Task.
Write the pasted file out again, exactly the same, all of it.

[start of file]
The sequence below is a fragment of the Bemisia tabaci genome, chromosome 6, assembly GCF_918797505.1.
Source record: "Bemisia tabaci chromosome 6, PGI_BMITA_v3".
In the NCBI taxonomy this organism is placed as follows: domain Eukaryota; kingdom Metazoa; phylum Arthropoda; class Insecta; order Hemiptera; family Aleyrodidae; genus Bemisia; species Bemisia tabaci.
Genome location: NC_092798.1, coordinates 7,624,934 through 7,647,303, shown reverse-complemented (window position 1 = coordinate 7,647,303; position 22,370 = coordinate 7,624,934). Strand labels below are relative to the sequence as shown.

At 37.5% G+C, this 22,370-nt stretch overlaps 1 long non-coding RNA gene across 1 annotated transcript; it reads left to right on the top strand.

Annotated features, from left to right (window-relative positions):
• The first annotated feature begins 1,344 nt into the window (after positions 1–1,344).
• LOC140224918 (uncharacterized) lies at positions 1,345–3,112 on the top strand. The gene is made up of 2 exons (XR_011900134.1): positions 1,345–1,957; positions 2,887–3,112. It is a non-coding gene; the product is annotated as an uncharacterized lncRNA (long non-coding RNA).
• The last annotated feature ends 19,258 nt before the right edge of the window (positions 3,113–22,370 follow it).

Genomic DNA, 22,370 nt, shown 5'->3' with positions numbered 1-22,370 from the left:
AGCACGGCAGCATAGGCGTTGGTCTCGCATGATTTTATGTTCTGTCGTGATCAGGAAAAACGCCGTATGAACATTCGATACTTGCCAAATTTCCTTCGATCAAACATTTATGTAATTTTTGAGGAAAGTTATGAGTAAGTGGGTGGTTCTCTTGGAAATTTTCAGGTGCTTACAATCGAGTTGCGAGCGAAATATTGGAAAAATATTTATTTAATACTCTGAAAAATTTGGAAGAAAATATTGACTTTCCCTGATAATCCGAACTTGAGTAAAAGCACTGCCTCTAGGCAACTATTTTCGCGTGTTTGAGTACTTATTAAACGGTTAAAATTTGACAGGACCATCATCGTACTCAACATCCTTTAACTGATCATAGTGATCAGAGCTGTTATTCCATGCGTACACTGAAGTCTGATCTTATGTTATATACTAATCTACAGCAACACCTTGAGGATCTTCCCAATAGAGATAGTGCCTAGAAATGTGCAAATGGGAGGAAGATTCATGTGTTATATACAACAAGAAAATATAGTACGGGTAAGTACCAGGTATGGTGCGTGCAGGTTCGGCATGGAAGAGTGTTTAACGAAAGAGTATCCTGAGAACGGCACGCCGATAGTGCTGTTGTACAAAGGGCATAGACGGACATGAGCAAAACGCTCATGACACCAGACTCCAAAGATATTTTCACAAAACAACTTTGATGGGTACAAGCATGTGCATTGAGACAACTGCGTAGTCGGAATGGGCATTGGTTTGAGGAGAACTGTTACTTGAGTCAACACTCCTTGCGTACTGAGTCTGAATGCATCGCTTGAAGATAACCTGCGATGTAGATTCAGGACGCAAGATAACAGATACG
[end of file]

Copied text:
The sequence below is a fragment of the Bemisia tabaci genome, chromosome 6, assembly GCF_918797505.1.
Source record: "Bemisia tabaci chromosome 6, PGI_BMITA_v3".
In the NCBI taxonomy this organism is placed as follows: domain Eukaryota; kingdom Metazoa; phylum Arthropoda; class Insecta; order Hemiptera; family Aleyrodidae; genus Bemisia; species Bemisia tabaci.
Genome location: NC_092798.1, coordinates 7,624,934 through 7,647,303, shown reverse-complemented (window position 1 = coordinate 7,647,303; position 22,370 = coordinate 7,624,934). Strand labels below are relative to the sequence as shown.

At 37.5% G+C, this 22,370-nt stretch overlaps 1 long non-coding RNA gene across 1 annotated transcript; it reads left to right on the top strand.

Annotated features, from left to right (window-relative positions):
• The first annotated feature begins 1,344 nt into the window (after positions 1–1,344).
• LOC140224918 (uncharacterized) lies at positions 1,345–3,112 on the top strand. The gene is made up of 2 exons (XR_011900134.1): positions 1,345–1,957; positions 2,887–3,112. It is a non-coding gene; the product is annotated as an uncharacterized lncRNA (long non-coding RNA).
• The last annotated feature ends 19,258 nt before the right edge of the window (positions 3,113–22,370 follow it).

Genomic DNA, 22,370 nt, shown 5'->3' with positions numbered 1-22,370 from the left:
AGCACGGCAGCATAGGCGTTGGTCTCGCATGATTTTATGTTCTGTCGTGATCAGGAAAAACGCCGTATGAACATTCGATACTTGCCAAATTTCCTTCGATCAAACATTTATGTAATTTTTGAGGAAAGTTATGAGTAAGTGGGTGGTTCTCTTGGAAATTTTCAGGTGCTTACAATCGAGTTGCGAGCGAAATATTGGAAAAATATTTATTTAATACTCTGAAAAATTTGGAAGAAAATATTGACTTTCCCTGATAATCCGAACTTGAGTAAAAGCACTGCCTCTAGGCAACTATTTTCGCGTGTTTGAGTACTTATTAAACGGTTAAAATTTGACAGGACCATCATCGTACTCAACATCCTTTAACTGATCATAGTGATCAGAGCTGTTATTCCATGCGTACACTGAAGTCTGATCTTATGTTATATACTAATCTACAGCAACACCTTGAGGATCTTCCCAATAGAGATAGTGCCTAGAAATGTGCAAATGGGAGGAAGATTCATGTGTTATATACAACAAGAAAATATAGTACGGGTAAGTACCAGGTATGGTGCGTGCAGGTTCGGCATGGAAGAGTGTTTAACGAAAGAGTATCCTGAGAACGGCACGCCGATAGTGCTGTTGTACAAAGGGCATAGACGGACATGAGCAAAACGCTCATGACACCAGACTCCAAAGATATTTTCACAAAACAACTTTGATGGGTACAAGCATGTGCATTGAGACAACTGCGTAGTCGGAATGGGCATTGGTTTGAGGAGAACTGTTACTTGAGTCAACACTCCTTGCGTACTGAGTCTGAATGCATCGCTTGAAGATAACCTGCGATGTAGATTCAGGACGCAAGATAACAGATACG